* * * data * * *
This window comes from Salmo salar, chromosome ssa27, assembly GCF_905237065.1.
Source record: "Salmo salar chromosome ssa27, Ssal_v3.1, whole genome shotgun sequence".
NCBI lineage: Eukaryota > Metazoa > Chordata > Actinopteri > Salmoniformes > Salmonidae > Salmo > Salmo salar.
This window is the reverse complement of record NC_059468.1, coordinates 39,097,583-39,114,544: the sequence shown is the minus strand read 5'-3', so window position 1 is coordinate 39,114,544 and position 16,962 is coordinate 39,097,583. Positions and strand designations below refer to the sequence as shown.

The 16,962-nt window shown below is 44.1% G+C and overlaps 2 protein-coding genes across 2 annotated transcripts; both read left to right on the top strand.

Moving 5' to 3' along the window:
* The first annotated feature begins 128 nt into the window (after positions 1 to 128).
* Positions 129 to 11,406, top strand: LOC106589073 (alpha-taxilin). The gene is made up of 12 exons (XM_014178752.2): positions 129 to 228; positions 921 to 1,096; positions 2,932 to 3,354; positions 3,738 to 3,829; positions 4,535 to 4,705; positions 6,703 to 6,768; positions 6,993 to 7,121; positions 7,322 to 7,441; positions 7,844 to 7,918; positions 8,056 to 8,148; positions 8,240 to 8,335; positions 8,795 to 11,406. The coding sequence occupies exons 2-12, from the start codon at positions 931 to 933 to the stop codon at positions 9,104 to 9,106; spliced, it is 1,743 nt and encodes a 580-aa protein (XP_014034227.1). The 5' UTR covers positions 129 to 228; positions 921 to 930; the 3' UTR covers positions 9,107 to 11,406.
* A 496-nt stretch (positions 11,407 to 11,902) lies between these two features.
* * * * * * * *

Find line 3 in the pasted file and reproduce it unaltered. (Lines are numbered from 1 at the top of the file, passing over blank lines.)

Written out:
NCBI lineage: Eukaryota > Metazoa > Chordata > Actinopteri > Salmoniformes > Salmonidae > Salmo > Salmo salar.